In response, the regional programme aims to improve the efficiency of telecommunications infrastructure development in the Eastern Caribbean and ultimately, throughout the wider Caribbean. Through the World Bank’s International Development Association, CARCIP was allocated a total disbursement of US$25 million, including loans to the three countries and a grant to the CTU.

CARCIP is a partnership between the World Bank and the governments of Saint Vincent and the Grenadines, Saint Lucia and Grenada, alongside regional organisations such as the Eastern Caribbean Telecommunications Authority (ECTEL) and the Caribbean Knowledge and Learning Network (CKLN), all under the coordination of the CTU.

The Grenada workshop will be the third in the ongoing series. Among the workshop presenters are Dr Farid Youssef, Faculty of Medical Sciences, The University of the West Indies, St Augustine; and Norman Gibson, an expert in rural development and environmental management in the Caribbean region.

The first CTU CARCIP Innovation Workshop was held at the Bay Gardens Resort, Gros Islet, Saint Lucia on February 10 and 11, while the Saint Vincent and the Grenadines event was held at the Buccament Bay resort on February 26 and 27.

Wooding receives LACNIC lifetime achievement award

The Latin American and Caribbean Internet Addresses Registry (LACNIC) has announced that Trinidad-born technology expert Bevil Wooding is the 2013 recipient of a Lifetime Achievement Award.

Established in 2009, the LACNIC award honours people who have contributed significantly to the development of the Internet and the Information Society in Latin America and the Caribbean.

“It’s an honour to receive this prestigious award from LACNIC. This was completely unexpected. This recognition strengthens my resolve to continue working to ensure that our people, institutions and governments are fully empowered to use technology for the development of our region,” Wooding said.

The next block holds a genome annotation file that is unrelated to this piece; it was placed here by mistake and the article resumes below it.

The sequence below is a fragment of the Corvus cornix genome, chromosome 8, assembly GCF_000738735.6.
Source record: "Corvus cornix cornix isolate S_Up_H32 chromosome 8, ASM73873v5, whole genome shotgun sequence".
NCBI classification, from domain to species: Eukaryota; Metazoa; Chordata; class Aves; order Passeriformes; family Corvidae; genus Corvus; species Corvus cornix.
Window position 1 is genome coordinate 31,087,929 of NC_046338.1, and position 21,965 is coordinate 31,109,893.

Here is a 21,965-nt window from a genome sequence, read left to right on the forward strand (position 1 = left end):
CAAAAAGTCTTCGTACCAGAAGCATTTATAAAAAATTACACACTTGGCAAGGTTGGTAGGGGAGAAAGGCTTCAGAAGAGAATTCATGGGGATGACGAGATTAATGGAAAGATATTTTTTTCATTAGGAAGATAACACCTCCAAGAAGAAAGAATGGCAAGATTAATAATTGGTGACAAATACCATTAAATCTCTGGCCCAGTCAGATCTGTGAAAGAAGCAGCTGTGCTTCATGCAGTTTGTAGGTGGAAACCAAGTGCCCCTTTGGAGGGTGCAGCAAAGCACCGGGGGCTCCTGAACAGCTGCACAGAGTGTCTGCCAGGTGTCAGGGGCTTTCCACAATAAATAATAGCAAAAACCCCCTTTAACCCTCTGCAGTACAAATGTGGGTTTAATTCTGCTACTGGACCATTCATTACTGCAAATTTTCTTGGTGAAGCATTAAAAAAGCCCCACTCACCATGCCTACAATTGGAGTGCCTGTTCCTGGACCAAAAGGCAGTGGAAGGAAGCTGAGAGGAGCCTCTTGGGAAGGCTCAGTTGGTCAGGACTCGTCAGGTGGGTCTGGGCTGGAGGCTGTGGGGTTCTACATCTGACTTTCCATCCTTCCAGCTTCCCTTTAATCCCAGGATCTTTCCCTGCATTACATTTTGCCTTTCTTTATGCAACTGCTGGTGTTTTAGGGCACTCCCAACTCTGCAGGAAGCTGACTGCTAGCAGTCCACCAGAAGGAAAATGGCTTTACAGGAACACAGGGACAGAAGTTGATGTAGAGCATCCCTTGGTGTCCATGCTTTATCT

A pioneer in the development of technology solutions and educational resources, Wooding wears many hats in his work across the region and around the world. As an Internet Strategist and Caribbean Outreach Manger for the US-based research non-profit, Packet Clearing House, he has been the leading advocate for the proliferation of Internet Exchange Points (IXPs) in the Caribbean. His efforts have led to the establishment of IXPs in Grenada, the British Virgin Islands, Dominica and Barbados.

He is also the Chief Knowledge Officer at the international non-profit Congress WBN where he has pioneered the development of Internet streaming and software applications now used across the world. He has also worked with the Caribbean Examination Council (CXC) to develop the Caribbean’s first-ever Digital Media syllabus.

In addition, he is one of the co-architects and the Program Director of the Caribbean Telecommunications Union's Caribbean ICT Roadshow. The Roadshow has helped emphasise issues ranging from Internet infrastructure and broadband access in the Caribbean to cybersecurity and the impact of social media on parenting and education.

Reflecting on the award, Wooding said, "In spite of the many challenges, I am convinced that the Caribbean and Latin America has the creativity, and the capacity to make a meaningful and significant impact on the Internet and on global society."